Canonical Correlation Analysis (CCorA)

Canonical Correlation Analysis is used to test the correlation between two sets of variables. Available in Excel using the XLSTAT add-on statistical software.


Origins and aim of Canonical Correlation Analysis

Canonical Correlation Analysis (CCorA, sometimes CCA, but we prefer to use CCA for Canonical Correspondence Analysis) is one of the many statistical methods that allow studying the relationship between two sets of variables.It studies the correlation between two sets of variables and extract from these tables a set of canonical variables that are as much as possible correlated with both tables and orthogonal to each other.

Discovered by Hotelling (1936) this method is used a lot in ecology but is has been supplanted by RDA (Redundancy Analysis) and by CCA (Canonical Correspondence Analysis).

Principles of Canonical Correlation Analysis

This method is symmetrical, contrary to RDA, and is not oriented towards prediction. Let Y1 and Y2 be two tables, with respectively p and q variables. Canonical Correlation Analysis aims at obtaining two vectors a(i) and b(i) such that

ρ(i) = cor[Y1a(i),Y2b(i)] = cov(Y1a(i) Y2b(i)) / [var(Y1a(i)).var(Y2b(i))]

is maximized. Constraints must be introduced so that the solution for a(i) and b(i) is unique. As we are in the end trying to maximize the covariance between Y1a(i) and Y2b(i) and to minimize their respective variance, we might obtain components that are well correlated among each other, but that are not explaining well Y1 and Y2. Once the solution has been obtained for i=1, we look for the solution for i=2 where a(2) and b(2) must respectively be orthogonal to a(1) and b(2), and so on. The number of vectors that can be extracted is to the maximum equal to min(p, q).

Note: The inter-batteries analysis of Tucker (1958) is an alternative where one wants to maximize the covariance between the Y1a(i) and Y2b(i) components.

Results for Canonical Correlation Analysis in XLSTAT

  • Similarity matrix: . The matrix that corresponds to the "type of analysis" chosen in the dialog box is displayed.
  • Eigenvalues and percentages of inertia: In this table are displayed the eigenvalues, the corresponding inertia, and the corresponding percentages. Note: in some software, the eigenvalues that are displayed are equal to L / (1-L), where L is the eigenvalues given by XLSTAT.
  • Wilks Lambda test: This test allows to determine if the two tables Y1 and Y2 are significantly related to each canonical variable.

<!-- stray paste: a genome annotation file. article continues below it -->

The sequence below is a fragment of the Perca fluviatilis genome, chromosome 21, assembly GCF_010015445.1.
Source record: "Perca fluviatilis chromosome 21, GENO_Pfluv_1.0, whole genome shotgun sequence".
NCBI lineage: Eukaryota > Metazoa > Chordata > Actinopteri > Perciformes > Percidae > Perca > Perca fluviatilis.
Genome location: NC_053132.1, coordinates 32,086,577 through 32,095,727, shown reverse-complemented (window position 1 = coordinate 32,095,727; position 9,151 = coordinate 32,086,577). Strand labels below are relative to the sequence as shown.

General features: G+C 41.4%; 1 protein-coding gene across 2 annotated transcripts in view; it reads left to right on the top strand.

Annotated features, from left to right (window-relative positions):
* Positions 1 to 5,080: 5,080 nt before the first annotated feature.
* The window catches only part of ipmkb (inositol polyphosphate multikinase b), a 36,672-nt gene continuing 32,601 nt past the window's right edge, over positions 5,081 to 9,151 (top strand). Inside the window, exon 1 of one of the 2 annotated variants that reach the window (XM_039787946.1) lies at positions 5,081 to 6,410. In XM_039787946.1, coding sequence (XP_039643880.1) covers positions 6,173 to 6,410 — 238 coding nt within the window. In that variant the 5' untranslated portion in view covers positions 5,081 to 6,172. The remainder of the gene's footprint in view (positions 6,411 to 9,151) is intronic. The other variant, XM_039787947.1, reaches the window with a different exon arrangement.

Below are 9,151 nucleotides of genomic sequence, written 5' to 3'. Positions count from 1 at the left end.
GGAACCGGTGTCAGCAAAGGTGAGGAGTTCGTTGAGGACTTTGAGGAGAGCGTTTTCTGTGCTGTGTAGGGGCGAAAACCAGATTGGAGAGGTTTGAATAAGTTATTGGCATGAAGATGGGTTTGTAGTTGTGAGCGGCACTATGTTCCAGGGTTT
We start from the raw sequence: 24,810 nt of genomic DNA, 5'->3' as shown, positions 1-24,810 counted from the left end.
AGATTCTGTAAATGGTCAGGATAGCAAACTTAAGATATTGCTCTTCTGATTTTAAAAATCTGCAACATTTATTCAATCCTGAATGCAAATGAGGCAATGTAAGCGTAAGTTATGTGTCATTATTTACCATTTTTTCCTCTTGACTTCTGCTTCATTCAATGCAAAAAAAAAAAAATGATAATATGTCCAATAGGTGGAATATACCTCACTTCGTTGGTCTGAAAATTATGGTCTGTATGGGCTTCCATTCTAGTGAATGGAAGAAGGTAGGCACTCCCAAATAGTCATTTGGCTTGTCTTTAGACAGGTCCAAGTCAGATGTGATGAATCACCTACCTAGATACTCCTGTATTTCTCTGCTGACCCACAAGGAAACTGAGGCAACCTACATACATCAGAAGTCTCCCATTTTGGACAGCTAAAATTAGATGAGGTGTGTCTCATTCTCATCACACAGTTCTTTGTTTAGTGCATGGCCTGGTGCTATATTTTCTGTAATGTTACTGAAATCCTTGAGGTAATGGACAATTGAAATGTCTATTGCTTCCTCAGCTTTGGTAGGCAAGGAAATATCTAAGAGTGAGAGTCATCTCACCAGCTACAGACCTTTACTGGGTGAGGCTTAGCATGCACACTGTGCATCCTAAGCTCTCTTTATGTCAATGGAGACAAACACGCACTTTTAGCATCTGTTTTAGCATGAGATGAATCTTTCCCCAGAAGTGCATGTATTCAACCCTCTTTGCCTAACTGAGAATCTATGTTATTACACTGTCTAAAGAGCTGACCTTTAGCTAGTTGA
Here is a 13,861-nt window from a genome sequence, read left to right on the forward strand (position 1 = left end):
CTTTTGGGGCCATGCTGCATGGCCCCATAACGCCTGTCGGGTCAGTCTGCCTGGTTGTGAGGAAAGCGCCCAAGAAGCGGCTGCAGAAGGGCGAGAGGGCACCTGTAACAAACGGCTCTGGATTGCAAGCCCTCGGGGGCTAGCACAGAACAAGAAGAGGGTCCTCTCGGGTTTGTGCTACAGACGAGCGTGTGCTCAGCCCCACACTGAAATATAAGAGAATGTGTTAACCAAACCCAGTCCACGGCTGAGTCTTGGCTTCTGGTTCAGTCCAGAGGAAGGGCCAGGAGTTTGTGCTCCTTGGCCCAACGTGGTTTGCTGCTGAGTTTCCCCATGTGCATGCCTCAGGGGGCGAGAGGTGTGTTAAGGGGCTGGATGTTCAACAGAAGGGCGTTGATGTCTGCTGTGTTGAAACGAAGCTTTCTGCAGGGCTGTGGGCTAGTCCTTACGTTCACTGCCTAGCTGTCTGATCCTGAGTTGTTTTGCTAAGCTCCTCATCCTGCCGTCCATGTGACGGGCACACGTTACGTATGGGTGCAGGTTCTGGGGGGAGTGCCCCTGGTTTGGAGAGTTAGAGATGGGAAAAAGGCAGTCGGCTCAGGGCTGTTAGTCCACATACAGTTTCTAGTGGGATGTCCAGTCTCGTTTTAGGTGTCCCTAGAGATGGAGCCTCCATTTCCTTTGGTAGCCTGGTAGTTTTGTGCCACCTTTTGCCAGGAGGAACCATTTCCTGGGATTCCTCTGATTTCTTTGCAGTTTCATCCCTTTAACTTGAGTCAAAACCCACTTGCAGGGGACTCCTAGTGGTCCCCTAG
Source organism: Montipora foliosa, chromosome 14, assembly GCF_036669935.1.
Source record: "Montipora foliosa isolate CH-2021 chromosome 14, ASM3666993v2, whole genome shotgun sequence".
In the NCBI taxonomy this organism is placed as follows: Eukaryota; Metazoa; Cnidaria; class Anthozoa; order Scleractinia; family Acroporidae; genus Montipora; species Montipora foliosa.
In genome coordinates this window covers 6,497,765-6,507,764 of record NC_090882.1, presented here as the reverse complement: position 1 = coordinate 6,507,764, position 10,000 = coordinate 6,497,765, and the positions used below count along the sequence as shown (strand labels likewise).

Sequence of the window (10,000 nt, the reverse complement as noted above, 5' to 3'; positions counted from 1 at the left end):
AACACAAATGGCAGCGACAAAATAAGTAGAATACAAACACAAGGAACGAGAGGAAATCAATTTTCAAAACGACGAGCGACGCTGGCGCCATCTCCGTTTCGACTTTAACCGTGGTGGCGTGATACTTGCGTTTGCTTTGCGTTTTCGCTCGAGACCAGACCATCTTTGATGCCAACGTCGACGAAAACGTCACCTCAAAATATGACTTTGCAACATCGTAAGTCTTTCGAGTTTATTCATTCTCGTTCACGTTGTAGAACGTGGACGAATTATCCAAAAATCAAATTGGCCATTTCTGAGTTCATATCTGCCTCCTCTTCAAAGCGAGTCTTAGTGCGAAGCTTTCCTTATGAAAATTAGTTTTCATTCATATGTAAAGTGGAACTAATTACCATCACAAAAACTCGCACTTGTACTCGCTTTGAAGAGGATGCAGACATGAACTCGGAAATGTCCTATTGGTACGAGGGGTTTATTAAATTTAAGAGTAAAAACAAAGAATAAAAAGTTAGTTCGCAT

• Canonical correlations: The canonical correlations, bounded by 0 and 1, are higher when the correlation between Y1 and Y2 is high. However, they do not tell to what extent the canonical variables are related to Y1 and Y2. The squared canonical correlations are equal to the eigenvalues and, as a matter of fact, correspond to the percentage of variability carried by the canonical variable.

The results listed below are computed separately for each of the two groups of input variables.

  • Redundancy coefficients: These coefficients allow to measure for each set of input variables what proportion of the variability of the input variables is predicted by the canonical variables.
  • Canonical coefficients: These coefficients (also called Canonical weights, or Canonical function coefficients) indicate how the canonical variables were constructed, as they correspond to the coefficients in the linear combine that generates the canonical variables from the input variables. They are standardized if the input variables have been standardized. In that case, the relative weights of the input variables can be compared.
  • Correlations between input variables and canonical variables: Correlations between input variables and canonical variables (also called Structure correlation coefficients, or Canonical factor loadings) allow understanding how the canonical variables are related to the input variables.
  • Canonical variable adequacy coefficients: The canonical variable adequacy coefficients correspond, for a given canonical variable, to the sum of the squared correlations between the input variables and canonical variables, divided by the number of input variables. They give the percentage of variability taken into account by the canonical variable of interest.
  • Square cosines: The squared cosines of the input variables in the space of canonical variables allow to know if an input variable is well represented in the space of the canonical variables. The squared cosines for a given input variable sum to 1. The sum over a reduced number of canonical axes gives the communality.
  • Scores: The scores correspond to the coordinates of the observations in the space of the canonical variables.
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